The Zimbabwe National Chamber of Commerce (ZNCC), a lobby group representing businesses from across the economy, says the Government should expedite setting up of an agricultural commodity exchange to help in market price discovery.
A commodities exchange is a transparent, efficient and organised market for selling agricultural commodities like the tobacco auction floors. Farmers sell at a market determined price depending on demand and supply, which reduces arbitrage opportunities or artificial shortages.
ZNCC made the proposal as part of a wide range of proposals for the 2020 National Budget, which is due in the next few weeks. ZNCC said such an exchange was key for rewarding producers of soya, wheat, and maize imported due to constrained production.
“There is need to implement an agricultural commodities exchange that enables market determination of prices across the board,” ZNCC said. The idea of a commodities exchange has been lingering for more than two decades with little progress in this regard.
The business lobby group said that the setting up of producer prices especially; in a market where prices for inputs and other costs are sky-rocketing was not the best approach to ensure right prices for such commodities.
The exchange would address pricing distortions, such as one instance this year when farmers were paid $12 330 (about US$100 using the market rate from March to May 2020) per tonne when the world price was US$150 before shipping and transportation costs.
Due to inflation, ZNCC said, some farmers ended up making losses for maize delivered to the country’s national grain buyer, which would mean that some of these farmers may not be able to plant again the next season. The business grouping said there is a need to channel more funding to small scale irrigation equipment to mitigate the impact of droughts. The Government can guarantee commercial banks facilities to assessed A1 and A2 farmers.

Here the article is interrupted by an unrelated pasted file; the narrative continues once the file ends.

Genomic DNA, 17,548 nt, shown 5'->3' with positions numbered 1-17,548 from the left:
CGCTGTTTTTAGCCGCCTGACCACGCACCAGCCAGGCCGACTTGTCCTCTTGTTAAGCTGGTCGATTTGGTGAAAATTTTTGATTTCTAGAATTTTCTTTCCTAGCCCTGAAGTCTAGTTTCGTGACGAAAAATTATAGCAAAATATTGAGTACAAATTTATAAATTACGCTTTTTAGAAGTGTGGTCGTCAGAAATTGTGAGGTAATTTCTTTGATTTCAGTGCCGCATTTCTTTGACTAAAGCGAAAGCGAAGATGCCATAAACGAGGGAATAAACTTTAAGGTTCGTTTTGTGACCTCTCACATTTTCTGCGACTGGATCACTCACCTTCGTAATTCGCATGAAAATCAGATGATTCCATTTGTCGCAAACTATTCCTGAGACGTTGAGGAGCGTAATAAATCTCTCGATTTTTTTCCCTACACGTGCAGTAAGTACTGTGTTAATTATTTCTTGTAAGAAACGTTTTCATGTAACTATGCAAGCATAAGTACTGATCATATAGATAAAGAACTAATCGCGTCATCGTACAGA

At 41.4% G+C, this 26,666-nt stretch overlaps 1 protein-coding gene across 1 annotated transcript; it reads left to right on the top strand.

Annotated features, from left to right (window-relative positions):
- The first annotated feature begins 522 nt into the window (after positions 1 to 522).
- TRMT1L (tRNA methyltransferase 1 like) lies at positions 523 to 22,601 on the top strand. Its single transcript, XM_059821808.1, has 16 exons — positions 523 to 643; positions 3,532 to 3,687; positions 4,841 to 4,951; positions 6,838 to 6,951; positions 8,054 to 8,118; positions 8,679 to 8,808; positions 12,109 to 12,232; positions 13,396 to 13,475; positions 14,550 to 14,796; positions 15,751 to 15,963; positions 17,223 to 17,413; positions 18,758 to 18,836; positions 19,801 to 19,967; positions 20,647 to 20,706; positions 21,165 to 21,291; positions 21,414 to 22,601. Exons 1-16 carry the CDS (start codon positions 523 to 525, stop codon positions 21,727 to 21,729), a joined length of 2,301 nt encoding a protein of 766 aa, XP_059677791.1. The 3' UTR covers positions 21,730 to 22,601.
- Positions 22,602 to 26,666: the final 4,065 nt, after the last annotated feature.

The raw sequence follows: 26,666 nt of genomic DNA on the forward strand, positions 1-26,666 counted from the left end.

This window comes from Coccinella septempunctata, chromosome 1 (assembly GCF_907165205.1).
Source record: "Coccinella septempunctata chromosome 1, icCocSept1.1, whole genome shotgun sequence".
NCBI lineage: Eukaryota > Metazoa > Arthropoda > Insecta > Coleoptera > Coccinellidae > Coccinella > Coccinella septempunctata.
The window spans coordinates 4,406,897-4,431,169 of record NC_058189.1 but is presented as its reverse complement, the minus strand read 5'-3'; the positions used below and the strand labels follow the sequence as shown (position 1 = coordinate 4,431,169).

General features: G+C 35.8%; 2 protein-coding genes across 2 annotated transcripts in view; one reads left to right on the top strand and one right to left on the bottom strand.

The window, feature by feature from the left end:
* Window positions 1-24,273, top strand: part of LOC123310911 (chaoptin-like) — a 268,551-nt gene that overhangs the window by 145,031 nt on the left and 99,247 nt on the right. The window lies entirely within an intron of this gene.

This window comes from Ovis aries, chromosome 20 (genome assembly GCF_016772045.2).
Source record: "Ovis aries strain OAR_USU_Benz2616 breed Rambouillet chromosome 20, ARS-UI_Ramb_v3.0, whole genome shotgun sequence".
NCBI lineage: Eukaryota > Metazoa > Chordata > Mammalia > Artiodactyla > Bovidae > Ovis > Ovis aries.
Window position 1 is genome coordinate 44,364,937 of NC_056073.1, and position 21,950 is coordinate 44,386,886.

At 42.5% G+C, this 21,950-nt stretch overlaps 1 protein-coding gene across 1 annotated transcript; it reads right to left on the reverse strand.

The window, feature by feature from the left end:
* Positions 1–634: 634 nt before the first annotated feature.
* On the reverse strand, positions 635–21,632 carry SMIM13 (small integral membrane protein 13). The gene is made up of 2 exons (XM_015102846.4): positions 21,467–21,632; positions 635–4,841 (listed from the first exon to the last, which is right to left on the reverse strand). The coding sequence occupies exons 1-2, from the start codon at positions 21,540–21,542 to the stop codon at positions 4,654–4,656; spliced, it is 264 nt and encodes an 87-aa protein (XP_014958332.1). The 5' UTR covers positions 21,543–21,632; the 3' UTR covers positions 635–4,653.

ZNCC also said the Government should give leeway for the private sector to support agriculture and that the Government cannot continue to be the main player in agriculture funding given the US$3,5 billion obligation to pay former commercial white farmers.
It also said that the Ministry of Finance and Economic Development and Bankers Association of Zimbabwe should put in place a sustainable funding model contrary to grants of yesteryear and that farm land should have value and be transferable.
Studies have shown that Africa’s smallholder farmers, including Zimbabwe, have long been victims of fragmented, disorganised markets where they have had to sell their products at lower than the market price.
As such, commodity exchanges can offer more stable, more ethical trading platforms whereby farmers can benefit from fairer transactions and learn how to make wiser marketing and investment decisions. Experts say there has never been a better time to increase the number of commodity exchanges in Africa and ensure fledgling farmers have better prices. They remain poor because they have no money to buy good quality seeds and fertiliser and no money to invest in machines or techniques that can optimise their farming.